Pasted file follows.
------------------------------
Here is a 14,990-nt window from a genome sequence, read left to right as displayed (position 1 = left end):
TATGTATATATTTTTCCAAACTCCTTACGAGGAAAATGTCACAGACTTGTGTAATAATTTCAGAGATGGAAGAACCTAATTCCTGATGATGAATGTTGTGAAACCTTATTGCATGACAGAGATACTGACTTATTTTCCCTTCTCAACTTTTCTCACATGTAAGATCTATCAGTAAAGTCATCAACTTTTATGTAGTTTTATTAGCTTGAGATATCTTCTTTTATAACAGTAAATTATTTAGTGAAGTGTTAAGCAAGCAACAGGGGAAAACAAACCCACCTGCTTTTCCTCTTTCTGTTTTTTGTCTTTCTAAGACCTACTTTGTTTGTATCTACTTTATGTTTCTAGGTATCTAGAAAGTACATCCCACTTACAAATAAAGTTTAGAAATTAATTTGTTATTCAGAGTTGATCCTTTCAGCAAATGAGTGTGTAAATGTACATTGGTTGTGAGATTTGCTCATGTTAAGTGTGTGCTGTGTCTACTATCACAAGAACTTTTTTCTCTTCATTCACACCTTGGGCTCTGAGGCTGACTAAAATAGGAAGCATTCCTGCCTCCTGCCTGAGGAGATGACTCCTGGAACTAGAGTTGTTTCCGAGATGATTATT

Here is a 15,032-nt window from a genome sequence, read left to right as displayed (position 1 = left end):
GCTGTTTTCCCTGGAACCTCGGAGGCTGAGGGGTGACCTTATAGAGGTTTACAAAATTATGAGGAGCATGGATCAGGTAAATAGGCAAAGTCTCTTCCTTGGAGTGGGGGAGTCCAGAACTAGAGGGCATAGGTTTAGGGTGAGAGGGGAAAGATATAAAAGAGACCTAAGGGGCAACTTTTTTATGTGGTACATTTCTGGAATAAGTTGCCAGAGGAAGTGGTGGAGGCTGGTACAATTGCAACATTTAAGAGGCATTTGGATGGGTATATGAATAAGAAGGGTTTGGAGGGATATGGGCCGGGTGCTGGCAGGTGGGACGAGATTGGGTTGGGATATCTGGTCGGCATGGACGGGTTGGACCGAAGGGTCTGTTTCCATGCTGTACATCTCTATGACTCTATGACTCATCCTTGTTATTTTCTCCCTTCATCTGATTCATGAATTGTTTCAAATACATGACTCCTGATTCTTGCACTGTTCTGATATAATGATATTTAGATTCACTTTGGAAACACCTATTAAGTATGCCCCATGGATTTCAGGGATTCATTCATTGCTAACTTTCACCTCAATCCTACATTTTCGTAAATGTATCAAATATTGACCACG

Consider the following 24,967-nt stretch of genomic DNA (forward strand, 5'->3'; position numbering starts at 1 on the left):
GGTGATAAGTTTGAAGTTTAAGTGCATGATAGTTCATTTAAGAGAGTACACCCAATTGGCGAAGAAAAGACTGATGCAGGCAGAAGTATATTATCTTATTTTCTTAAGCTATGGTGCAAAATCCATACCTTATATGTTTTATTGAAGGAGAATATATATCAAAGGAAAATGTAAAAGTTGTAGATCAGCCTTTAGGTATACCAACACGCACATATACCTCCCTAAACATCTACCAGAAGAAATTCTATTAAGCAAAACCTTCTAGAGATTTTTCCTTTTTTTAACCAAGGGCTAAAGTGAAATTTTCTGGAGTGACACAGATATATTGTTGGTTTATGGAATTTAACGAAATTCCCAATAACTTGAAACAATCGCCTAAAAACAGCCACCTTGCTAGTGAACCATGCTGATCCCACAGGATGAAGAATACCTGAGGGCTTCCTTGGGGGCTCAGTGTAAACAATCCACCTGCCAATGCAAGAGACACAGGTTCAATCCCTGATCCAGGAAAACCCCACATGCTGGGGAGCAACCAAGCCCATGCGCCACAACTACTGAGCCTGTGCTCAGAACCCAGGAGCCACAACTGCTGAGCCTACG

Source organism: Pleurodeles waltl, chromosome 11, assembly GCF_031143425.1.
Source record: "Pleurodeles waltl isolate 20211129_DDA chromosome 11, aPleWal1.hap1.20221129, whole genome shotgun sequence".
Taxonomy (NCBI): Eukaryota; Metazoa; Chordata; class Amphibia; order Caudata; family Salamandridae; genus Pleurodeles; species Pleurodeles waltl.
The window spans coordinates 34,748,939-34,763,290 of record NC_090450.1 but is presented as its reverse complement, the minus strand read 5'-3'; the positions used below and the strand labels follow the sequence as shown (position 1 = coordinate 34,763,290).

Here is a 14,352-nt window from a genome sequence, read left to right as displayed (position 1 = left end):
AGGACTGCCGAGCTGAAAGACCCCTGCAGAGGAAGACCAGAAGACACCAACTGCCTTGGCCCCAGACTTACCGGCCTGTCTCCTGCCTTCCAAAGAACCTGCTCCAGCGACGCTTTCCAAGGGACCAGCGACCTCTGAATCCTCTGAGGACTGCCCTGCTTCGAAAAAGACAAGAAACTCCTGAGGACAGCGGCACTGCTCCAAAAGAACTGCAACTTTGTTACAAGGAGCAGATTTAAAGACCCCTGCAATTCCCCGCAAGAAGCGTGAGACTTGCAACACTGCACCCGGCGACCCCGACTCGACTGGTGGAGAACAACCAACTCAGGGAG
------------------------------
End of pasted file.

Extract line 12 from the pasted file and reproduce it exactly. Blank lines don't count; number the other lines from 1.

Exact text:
AGGACTGCCGAGCTGAAAGACCCCTGCAGAGGAAGACCAGAAGACACCAACTGCCTTGGCCCCAGACTTACCGGCCTGTCTCCTGCCTTCCAAAGAACCTGCTCCAGCGACGCTTTCCAAGGGACCAGCGACCTCTGAATCCTCTGAGGACTGCCCTGCTTCGAAAAAGACAAGAAACTCCTGAGGACAGCGGCACTGCTCCAAAAGAACTGCAACTTTGTTACAAGGAGCAGATTTAAAGACCCCTGCAATTCCCCGCAAGAAGCGTGAGACTTGCAACACTGCACCCGGCGACCCCGACTCGACTGGTGGAGAACAACCAACTCAGGGAG